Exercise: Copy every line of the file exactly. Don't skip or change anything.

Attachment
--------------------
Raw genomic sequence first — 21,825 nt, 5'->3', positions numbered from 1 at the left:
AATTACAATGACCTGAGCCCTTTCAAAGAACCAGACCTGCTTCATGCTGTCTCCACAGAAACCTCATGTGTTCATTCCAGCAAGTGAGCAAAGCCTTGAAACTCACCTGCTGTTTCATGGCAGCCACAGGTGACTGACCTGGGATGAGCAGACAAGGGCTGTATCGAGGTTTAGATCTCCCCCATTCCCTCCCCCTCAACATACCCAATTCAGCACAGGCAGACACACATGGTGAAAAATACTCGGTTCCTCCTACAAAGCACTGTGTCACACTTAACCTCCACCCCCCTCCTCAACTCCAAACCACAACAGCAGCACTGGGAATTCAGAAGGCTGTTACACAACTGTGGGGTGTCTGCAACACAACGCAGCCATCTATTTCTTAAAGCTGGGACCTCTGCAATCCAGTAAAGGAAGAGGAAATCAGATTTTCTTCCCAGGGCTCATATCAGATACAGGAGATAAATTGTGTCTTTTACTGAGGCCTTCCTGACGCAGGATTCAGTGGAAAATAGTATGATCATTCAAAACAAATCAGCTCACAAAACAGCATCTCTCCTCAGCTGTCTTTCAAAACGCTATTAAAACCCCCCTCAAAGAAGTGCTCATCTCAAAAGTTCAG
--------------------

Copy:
Raw genomic sequence first — 21,825 nt, 5'->3', positions numbered from 1 at the left:
AATTACAATGACCTGAGCCCTTTCAAAGAACCAGACCTGCTTCATGCTGTCTCCACAGAAACCTCATGTGTTCATTCCAGCAAGTGAGCAAAGCCTTGAAACTCACCTGCTGTTTCATGGCAGCCACAGGTGACTGACCTGGGATGAGCAGACAAGGGCTGTATCGAGGTTTAGATCTCCCCCATTCCCTCCCCCTCAACATACCCAATTCAGCACAGGCAGACACACATGGTGAAAAATACTCGGTTCCTCCTACAAAGCACTGTGTCACACTTAACCTCCACCCCCCTCCTCAACTCCAAACCACAACAGCAGCACTGGGAATTCAGAAGGCTGTTACACAACTGTGGGGTGTCTGCAACACAACGCAGCCATCTATTTCTTAAAGCTGGGACCTCTGCAATCCAGTAAAGGAAGAGGAAATCAGATTTTCTTCCCAGGGCTCATATCAGATACAGGAGATAAATTGTGTCTTTTACTGAGGCCTTCCTGACGCAGGATTCAGTGGAAAATAGTATGATCATTCAAAACAAATCAGCTCACAAAACAGCATCTCTCCTCAGCTGTCTTTCAAAACGCTATTAAAACCCCCCTCAAAGAAGTGCTCATCTCAAAAGTTCAG